The Hill: Bolster Cyber Defenses with Streamlined Regulation

The following op-ed was originally published in The Hill on November 1, 2017. 

Cyber crime is now a bigger criminal enterprise than the global narcotics trade. The financial services industry is a top target facing tens of thousands of attacks each day. While regulation and supervision of cyber preparedness has an important role in the collective cyber defense effort, the current landscape of duplicative, redundant and overlapping requirements of multiple regulators can lead to a suboptimal balance of industry resources devoted to compliance versus security.

October marked National Cybersecurity Awareness Month, a prime opportunity for the industry and regulators alike to have assessed how cyber defense and response policies and protocols can be improved to protect our nation’s critical infrastructure, including the financial markets. Enhanced harmonization of regulatory standards and supervision would improve the efficient use of critical cyber resources. In simple terms: financial institutions shouldn’t have to devote limited resources to redundant regulatory and supervisory requirements at the expense of actual security-based activities.

In fact, large financial institutions report that approximately 40 percent of corporate cybersecurity activities are compliance-oriented rather than security-oriented.

Consider that for the financial services industry there are no fewer than 11 federal agencies that impose some form of cybersecurity requirements. This is in addition to individual states’ requirements and those of self-regulatory organizations such as the Financial Industry Regulatory Authority and the National Futures Association. These rules and guidelines are further layered with standards developed by the National Institute of Standards and Technology and the International Organization for Standardization, which guide financial institutions in setting cybersecurity standards and measuring the adequacy of cybersecurity programs. Large financial institutions may also be subject to additional or different cyber regulations in each region where they conduct business.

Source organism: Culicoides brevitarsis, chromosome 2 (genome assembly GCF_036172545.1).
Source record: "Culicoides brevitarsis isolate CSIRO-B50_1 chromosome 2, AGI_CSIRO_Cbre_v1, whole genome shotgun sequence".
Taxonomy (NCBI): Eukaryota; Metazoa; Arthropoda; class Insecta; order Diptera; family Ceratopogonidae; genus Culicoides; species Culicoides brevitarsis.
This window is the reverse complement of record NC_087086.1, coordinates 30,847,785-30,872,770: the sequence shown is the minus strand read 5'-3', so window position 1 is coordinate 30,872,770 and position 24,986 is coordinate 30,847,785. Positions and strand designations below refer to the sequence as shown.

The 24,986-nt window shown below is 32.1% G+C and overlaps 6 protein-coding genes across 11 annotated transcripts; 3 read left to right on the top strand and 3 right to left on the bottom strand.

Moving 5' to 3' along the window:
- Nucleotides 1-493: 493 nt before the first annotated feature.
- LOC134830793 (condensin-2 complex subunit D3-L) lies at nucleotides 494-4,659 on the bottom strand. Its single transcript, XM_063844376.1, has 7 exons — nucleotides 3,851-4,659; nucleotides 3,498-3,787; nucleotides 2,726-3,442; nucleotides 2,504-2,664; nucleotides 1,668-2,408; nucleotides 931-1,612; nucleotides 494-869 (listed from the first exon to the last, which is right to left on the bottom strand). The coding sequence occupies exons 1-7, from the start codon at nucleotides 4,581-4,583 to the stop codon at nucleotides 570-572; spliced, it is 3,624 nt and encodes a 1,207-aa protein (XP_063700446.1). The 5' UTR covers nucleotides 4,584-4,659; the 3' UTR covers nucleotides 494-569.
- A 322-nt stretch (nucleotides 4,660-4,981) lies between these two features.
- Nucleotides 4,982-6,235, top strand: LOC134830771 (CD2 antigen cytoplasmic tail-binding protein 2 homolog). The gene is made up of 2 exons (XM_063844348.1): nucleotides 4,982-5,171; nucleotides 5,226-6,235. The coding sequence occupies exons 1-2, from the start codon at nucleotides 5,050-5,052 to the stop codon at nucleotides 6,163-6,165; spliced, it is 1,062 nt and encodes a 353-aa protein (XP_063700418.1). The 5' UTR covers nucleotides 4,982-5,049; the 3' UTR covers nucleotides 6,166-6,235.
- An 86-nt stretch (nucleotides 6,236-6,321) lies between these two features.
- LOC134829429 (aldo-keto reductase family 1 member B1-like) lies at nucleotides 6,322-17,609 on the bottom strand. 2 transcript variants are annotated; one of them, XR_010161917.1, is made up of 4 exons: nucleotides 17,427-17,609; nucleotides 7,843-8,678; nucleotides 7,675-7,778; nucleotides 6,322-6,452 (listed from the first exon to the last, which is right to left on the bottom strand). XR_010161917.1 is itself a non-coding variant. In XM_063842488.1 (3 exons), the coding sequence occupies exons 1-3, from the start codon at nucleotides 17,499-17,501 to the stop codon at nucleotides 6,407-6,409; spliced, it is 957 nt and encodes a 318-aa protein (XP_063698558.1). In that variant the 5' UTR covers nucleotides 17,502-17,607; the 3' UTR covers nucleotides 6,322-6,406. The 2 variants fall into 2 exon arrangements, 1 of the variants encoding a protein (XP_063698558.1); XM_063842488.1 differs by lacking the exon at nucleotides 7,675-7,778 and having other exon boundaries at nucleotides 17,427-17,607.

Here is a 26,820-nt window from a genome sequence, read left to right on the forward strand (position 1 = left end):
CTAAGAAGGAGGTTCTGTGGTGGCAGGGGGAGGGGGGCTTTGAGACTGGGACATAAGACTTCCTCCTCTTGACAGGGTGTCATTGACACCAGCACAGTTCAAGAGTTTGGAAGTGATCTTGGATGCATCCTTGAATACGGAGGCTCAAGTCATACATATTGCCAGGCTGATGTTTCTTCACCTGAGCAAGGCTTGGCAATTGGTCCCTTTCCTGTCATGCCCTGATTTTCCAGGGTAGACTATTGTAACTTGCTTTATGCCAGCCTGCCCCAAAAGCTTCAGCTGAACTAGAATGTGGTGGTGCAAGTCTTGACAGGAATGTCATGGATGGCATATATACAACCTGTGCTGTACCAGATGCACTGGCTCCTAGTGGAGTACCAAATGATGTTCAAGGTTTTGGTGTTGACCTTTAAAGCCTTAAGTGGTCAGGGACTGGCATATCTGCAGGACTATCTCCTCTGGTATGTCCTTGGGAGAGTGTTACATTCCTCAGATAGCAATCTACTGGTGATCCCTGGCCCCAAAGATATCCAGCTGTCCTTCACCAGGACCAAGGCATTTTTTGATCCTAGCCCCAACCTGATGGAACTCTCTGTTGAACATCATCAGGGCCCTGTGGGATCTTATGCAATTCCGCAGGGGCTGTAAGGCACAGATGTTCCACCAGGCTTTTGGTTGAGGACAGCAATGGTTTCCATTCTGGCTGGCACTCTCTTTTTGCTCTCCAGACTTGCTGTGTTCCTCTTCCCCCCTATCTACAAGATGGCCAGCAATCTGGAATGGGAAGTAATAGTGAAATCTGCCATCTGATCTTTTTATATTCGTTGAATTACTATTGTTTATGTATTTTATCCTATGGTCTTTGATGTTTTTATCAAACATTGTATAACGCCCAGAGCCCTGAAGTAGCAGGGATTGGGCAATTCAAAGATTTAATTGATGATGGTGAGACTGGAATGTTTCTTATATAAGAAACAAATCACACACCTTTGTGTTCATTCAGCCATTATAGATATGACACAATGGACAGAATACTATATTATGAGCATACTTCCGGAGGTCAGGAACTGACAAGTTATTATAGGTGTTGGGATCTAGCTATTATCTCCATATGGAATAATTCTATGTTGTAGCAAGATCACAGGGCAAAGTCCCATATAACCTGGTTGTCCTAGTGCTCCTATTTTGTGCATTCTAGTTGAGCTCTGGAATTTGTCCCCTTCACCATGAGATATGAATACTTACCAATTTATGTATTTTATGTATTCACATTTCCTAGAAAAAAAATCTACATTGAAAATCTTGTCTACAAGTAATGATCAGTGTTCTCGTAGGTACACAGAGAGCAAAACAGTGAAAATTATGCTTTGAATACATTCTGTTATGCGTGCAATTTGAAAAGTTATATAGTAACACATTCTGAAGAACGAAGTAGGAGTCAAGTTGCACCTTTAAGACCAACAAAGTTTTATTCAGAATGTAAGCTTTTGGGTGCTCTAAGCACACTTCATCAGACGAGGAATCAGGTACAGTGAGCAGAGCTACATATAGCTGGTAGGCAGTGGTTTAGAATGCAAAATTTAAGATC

Make no mistake, both the industry and our regulators are in complete agreement that cyber security and resiliency are and should be a top priority.  And our collaboration with regulators on the matter has never been greater. Regulators could help enhance defense and resiliency by establishing a unified cyber assessment framework and common set of controls across financial services regulatory bodies. The use of consistent language and terminology in regulations, guidance, rules and examinations would go a long way in promoting efficient cybersecurity spending. The cybersecurity standards developed in 2014 by the National Institute of Standards and Technology could form the basis of this common framework.

To their credit, regulators should be recognized for making strides towards harmonization, including the formation of a Regulatory Harmonization Working Group. The industry also welcomed the President’s May 2017 Executive Order calling for a comprehensive review of cybersecurity efforts across all government agencies.

Cybersecurity is truly a shared objective where the interests of the government and private sector are fully aligned. We are all targets and the industry remains vigilant to confront this risk every day.

For our part, the securities industry is constantly working to improve cyber defenses, resiliency and recovery through massive monetary investment in technology and personnel, regular training, industry exercises, and close coordination between the financial sector and the government, including our regulators. This is a C-Suite and Board-level issue and has been a top industry priority for several years. A strong collaboration between the government and private sector is key to success. Continued work to streamline regulation would strengthen this partnership and help to better protect investors.

Mr. Bentsen is President and CEO of SIFMA. Mr. Bentsen is also Chairman of Engage China, a coalition of 12 U.S. financial services trade associations united in support of high-level engagement with China. Bentsen is SIFMA president and CEO. From 1995 to 2003, Bentsen served as a member of Congress from Texas, where he sat on the House Financial Services Committee (and its predecessor House Banking and Financial Services Committee), and separately on the House Budget Committee.